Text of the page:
I’m not sure I agree with the lottery system of human luck where some people are randomly fortunate in their genetic endowment while others like myself are condemned to inordinate suffering.

Agree or not, that's the way it is. It's true about all manner of things. Reproduction is just one of them.

Let's remember too that in many cases related to artificial reproduction, the alternative to "condemning" someone to suffering is throwing him--yes, that person, at the embryonic stage--into the bioincinerator. In technological reproduction, we're not talking about fixing somebody after he's born or even conceived. We're talking about making sure only the "right" people ever get born in the first place. Rather like "fighting" Down Syndrome by killing Down Syndrome babies in the womb.

Mark, I too am a man with an acute and chronic auto-immune disease. When I married and had children its heritable aspect was still vague. Of my six children, one has it.

Should I have not had children? I am sure my children don't think so - including the one now stricken with an auto-immune disease. Not only is the disease far more treatable now (at least the symptoms) than 30 years ago, but there is credible progress toward an actual cure of sorts.

Nevertheless, there is no one-size-fits-all answer to that question. There are indeed disorders so horrid, and whose likelihood for inheritance is so high, that willingly taking the chance of passing it on to a child is really problematic. The call to responsible parenthood starts well before a person marries and starts having children. It includes being responsible about whether to marry or whether to have children.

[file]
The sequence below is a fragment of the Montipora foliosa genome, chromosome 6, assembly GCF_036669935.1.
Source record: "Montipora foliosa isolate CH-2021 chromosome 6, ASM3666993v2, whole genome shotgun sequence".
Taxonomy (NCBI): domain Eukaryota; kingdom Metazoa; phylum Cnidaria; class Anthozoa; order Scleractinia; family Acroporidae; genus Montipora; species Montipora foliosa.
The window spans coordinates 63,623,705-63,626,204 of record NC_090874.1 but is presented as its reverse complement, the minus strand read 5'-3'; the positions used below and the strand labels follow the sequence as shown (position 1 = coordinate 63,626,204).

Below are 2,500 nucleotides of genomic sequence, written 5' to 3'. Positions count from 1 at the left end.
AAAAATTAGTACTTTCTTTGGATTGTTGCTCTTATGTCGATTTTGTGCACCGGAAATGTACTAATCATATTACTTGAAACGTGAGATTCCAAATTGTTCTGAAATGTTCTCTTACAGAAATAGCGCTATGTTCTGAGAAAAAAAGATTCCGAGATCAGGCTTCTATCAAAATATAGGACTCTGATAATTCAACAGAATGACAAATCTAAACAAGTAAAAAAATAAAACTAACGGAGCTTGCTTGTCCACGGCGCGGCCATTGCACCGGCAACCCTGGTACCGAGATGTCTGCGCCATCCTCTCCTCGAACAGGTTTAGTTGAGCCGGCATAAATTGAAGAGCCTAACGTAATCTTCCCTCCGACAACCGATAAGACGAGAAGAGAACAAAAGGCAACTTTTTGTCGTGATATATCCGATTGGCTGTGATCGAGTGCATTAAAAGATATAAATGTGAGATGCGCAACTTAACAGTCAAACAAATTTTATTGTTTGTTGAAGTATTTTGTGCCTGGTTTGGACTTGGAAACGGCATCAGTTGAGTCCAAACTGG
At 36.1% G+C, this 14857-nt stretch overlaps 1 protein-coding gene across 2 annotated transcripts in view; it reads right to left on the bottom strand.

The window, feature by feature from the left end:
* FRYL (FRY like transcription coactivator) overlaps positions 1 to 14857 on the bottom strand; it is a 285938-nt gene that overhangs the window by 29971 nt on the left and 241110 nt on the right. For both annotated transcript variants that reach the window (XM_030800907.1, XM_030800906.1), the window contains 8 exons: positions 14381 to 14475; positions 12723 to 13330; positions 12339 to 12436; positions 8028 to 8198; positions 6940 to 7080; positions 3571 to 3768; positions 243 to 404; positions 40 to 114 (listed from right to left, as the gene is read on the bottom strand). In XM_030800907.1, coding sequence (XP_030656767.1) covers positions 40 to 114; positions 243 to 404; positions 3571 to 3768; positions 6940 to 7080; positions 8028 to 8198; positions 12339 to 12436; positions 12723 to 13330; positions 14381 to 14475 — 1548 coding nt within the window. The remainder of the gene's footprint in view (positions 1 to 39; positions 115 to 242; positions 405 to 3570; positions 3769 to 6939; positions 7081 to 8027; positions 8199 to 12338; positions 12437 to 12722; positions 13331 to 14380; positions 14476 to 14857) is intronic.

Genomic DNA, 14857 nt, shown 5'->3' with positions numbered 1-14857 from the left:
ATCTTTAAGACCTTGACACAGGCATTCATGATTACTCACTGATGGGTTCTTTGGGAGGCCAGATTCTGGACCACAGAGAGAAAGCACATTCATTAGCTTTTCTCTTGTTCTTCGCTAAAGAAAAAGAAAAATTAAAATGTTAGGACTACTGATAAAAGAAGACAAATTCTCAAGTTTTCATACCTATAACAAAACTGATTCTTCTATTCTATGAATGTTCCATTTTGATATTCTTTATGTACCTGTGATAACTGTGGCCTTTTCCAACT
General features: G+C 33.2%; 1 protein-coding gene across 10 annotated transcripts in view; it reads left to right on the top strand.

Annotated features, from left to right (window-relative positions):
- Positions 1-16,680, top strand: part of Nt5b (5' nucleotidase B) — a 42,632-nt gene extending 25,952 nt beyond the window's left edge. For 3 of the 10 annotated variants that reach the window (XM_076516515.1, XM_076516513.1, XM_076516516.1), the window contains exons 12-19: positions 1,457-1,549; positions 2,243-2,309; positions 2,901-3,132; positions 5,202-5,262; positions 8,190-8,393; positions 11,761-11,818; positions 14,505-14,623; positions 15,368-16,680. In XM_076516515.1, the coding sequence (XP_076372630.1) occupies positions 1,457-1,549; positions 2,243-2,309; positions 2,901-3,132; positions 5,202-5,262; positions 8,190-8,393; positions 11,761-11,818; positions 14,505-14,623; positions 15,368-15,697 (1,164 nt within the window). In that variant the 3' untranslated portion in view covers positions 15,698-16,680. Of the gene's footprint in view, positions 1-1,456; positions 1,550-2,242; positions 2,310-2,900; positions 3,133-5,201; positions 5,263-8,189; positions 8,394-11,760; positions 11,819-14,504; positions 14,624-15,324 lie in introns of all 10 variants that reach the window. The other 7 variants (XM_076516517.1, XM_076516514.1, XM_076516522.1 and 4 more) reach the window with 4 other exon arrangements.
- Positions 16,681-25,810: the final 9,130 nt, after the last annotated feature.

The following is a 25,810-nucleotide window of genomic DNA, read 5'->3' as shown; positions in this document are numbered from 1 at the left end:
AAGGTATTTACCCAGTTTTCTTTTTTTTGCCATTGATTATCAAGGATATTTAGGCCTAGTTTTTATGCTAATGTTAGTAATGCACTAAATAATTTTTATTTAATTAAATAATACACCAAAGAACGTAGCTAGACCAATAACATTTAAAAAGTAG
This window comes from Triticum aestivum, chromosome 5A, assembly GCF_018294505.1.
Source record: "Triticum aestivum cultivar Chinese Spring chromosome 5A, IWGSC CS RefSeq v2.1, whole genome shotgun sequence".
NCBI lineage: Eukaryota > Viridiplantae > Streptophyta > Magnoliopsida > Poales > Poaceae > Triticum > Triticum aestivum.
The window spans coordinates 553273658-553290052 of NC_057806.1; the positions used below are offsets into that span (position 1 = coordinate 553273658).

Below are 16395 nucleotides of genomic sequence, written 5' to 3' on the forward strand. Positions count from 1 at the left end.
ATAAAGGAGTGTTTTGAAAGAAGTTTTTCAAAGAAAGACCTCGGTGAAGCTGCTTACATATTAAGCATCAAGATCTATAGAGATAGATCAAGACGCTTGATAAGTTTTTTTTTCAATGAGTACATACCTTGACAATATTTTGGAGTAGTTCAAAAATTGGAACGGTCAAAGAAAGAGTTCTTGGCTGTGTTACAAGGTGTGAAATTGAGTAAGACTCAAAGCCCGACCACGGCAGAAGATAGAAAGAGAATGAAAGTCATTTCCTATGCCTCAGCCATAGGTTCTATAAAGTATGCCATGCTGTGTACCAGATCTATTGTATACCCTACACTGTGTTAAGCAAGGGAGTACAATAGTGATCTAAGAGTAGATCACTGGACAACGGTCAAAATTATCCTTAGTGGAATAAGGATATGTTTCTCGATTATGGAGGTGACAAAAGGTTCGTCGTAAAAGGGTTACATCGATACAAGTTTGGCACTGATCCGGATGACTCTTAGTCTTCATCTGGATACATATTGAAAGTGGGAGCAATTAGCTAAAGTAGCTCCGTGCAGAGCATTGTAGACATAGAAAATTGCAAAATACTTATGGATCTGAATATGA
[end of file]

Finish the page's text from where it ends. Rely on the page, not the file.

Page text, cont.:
God does not give us to solve every evil we see, or can foresee. A poor man knows that his children will have less health care and lesser quality education than a rich man's children - he need not therefore decide he should not have kids at all. A lottery regarding inherited health is not intrinsically worse than a lottery regarding wealth, especially given the advances we have made to halt the effects of so many health problems. (If not for semi-modern medicine, I would have died long before marriage). Nor, for that matter, a lottery on having sensible parents, or empathetic parents, or parents that continue to love each other for their entire life-times - many people lose out on those. Such lottery is simply the human condition, the effect of a world not yet made perfect in the Second Coming.

This is an area of concern where God’s impassivity neither nods nor condemns. We exist in a kind of interregnum of values and Truth, and the chips will fall where they may.

On what basis could you say this? The intentional separation the reproduction of a human from the act of one-flesh conjugal love of married parents, the intentional sorting and discarding of less-than-optimal embryos, the commodity-trading of "better" donor's sperm, all inevitably turn the child so conceived into an object. God is not impassive about such. And it won't stop with producing children free of defects, it will surely run to production of children who are amiable, submissive, and strong but passive. Or monsters who are brilliant but unable to function outside a laboratory sustaining them. The logic of the whole enterprise cannot prevent such things.